5 Steps To Getting Over A Friend Breakup If You Were The Sh*tty Friend


Just like actual breakups, a breakup from a friend hurts. At some point, we all lose someone in our lives whose friendship means everything to us. Sometimes we have a good reason to cut ties, and sometimes we don’t. And oftentimes, it’s easier to play the victim than to admit that she walked out of your life because you were a terrible friend to her. This is hard to admit, but acknowledging it is important to both help you move on, and to better yourself moving forward.

1. Realize And Accept Why She’s No Longer Your Friend

Your natural instinct is to be defensive, because, well, you want to defend yourself. It’s easy to catch an attitude and try to explain away your actions, but by doing this, you’re only proving your former friend right. You need to take what she said and really think about it. Analyze whether or not there are any merits to her argument, so you can be a better friend moving forward.

2. Talk To Others About What Happened

It’s nearly impossible to be objective in these situations, so while this step may be painful, you need to gain some honest perspective. Talk to your other friends. They may realize your intentions, but be able to point out to you the way you came across. No, you didn’t think it was a big deal to ditch her for your boyfriend that time, but what you didn’t realize is that you’d actually been doing that every day for months. These are very difficult conclusions to draw on your own, and confronting the other people in your life allows you to make amends with them before your relationship reaches the same outcome.

3. Make A Conscious Effort To Change

Once you accept that there was something you could have done to prevent your falling out, make a conscious effort to change. Do this on your own time, but make sure the people in your life know you’re working to become a more authentic person. Reevaluate who you are and pinpoint exactly where your flaws are, and how you want to improve upon them. Are you bad at communicating your feelings? Do you bottle them all up or explode at any and every opportunity? Do you ditch your friends for your boyfriend? It’s up to you to be self-aware at all times. Now that you’ve been called on your shit because you should be catching it before it happens.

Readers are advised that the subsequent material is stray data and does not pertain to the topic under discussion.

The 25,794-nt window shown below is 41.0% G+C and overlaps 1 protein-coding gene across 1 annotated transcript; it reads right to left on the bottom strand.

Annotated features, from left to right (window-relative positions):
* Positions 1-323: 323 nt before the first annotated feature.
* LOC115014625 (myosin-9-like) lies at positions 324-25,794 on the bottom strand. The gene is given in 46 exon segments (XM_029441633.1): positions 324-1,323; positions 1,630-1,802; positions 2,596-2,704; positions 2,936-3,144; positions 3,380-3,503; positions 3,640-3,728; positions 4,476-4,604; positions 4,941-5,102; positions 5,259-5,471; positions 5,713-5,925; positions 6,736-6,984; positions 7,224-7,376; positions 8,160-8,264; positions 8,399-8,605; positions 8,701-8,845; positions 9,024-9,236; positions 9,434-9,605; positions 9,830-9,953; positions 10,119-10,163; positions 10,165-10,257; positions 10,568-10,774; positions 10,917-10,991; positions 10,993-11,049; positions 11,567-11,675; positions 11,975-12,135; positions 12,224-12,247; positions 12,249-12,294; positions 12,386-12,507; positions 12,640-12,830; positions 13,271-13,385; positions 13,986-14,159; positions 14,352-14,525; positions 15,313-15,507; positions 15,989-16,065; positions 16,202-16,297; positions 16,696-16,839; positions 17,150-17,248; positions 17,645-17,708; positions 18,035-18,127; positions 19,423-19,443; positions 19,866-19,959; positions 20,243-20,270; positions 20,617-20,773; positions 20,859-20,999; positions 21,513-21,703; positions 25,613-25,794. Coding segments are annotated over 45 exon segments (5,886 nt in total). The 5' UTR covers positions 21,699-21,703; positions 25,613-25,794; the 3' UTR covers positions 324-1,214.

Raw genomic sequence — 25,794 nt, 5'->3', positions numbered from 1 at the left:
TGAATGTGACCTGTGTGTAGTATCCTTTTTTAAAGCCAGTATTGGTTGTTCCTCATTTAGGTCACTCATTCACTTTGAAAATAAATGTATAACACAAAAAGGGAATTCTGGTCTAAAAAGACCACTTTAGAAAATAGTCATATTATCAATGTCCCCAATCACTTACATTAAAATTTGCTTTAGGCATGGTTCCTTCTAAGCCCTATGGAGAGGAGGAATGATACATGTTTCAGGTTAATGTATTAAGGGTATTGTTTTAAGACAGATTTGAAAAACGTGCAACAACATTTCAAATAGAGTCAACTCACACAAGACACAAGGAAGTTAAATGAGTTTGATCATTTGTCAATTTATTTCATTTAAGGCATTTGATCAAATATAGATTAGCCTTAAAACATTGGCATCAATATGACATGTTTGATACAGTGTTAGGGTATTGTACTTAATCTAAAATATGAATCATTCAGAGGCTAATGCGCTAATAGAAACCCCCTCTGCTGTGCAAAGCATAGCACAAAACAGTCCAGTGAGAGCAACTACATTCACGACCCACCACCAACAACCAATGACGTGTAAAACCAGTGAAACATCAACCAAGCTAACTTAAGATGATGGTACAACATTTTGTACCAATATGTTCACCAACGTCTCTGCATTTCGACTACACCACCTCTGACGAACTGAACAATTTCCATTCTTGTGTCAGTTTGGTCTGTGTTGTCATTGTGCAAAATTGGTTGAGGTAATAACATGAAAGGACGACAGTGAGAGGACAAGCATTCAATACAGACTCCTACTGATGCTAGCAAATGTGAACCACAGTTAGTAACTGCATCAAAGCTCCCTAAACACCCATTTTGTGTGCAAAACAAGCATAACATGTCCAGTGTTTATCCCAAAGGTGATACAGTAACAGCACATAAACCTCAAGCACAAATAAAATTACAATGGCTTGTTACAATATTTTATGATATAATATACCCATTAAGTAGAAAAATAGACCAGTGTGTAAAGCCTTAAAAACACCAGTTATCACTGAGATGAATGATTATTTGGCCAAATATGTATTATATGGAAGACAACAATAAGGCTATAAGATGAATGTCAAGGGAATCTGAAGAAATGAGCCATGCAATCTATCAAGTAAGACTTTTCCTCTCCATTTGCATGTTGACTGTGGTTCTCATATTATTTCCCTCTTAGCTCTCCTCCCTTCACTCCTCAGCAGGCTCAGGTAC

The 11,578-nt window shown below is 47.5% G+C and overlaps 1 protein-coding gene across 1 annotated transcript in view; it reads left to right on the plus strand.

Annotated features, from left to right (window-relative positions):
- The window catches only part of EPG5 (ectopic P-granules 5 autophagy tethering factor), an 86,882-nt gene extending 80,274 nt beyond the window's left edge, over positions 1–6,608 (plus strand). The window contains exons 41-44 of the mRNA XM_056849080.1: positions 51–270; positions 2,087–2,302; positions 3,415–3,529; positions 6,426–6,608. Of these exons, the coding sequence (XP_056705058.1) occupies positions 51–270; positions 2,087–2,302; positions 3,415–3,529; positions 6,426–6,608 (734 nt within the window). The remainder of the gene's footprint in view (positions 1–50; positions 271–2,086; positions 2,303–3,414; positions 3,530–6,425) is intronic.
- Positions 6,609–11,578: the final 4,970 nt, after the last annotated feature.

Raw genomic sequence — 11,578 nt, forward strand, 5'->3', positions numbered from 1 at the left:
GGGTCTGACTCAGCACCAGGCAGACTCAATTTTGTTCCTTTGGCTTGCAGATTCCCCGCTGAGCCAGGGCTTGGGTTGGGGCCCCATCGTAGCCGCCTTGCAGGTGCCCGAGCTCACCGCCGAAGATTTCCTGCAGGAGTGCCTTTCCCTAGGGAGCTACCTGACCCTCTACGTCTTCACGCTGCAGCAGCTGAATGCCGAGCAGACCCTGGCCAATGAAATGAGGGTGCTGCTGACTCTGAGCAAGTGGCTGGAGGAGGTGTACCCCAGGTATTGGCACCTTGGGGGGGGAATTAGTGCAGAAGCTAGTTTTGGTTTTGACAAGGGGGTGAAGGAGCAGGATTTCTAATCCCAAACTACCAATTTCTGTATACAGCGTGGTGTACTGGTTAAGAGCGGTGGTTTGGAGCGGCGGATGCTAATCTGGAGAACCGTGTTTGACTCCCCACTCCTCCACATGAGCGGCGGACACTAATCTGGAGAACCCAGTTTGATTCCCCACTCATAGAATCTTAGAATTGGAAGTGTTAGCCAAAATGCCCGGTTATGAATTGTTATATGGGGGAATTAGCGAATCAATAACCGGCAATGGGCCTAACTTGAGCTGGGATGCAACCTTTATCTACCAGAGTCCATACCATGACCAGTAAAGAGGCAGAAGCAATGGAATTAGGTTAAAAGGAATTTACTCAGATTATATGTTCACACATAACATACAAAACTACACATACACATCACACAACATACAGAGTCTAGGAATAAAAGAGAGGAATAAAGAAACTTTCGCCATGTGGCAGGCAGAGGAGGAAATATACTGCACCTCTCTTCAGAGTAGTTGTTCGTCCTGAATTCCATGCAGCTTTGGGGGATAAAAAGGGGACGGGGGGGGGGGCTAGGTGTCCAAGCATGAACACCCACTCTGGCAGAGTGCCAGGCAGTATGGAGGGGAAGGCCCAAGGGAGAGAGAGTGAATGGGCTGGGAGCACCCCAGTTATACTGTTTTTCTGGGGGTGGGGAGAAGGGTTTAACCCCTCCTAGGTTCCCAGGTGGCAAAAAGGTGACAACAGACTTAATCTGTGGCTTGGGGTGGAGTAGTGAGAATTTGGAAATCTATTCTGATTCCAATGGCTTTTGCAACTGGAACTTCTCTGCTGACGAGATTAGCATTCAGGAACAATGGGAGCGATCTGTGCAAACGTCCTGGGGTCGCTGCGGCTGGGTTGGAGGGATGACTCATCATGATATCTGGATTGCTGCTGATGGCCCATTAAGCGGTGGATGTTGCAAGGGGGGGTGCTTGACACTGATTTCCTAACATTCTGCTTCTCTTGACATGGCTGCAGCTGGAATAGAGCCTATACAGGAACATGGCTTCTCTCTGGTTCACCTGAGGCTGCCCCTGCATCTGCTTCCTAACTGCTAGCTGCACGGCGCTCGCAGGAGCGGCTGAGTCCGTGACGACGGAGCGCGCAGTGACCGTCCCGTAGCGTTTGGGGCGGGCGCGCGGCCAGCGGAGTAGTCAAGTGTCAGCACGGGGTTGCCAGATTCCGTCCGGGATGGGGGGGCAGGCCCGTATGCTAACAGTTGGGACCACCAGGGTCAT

4. Decide If You Want To Apologize

After some soul searching, you probably have some perspective on the whole thing, and you can see that it wasn’t quite what you that it was. Maybe you realize that your friendship wasn’t actually built upon any form of closeness, or maybe you realize now that your former friend had some flaws of her own. It’s up to you, at this point, if you think there is something to apologize for, and if you’re ready to do so. Apologizing to someone isn’t a weakness, it’s a freedom. You no longer have to hold onto the negativity of the relationship. It’s now her choice to decide whether or not to forgive. At the very least, this will give you both a sense of closure and understanding, even if the relationship is not repaired.

5. Move On

The final step is to move on with your life. If you’ve done everything above, you should feel no guilt about moving on with or without your friend. You’ve seen yourself through her eyes, you became a more authentic person, and you realized how much she matters to you, and done your best to smooth things over. While the decision to come back into your life is still hers, this can at least finish the healing process, and alleviate any awkwardness if you’re hanging out in a group. Letting go will make things easier for everyone.

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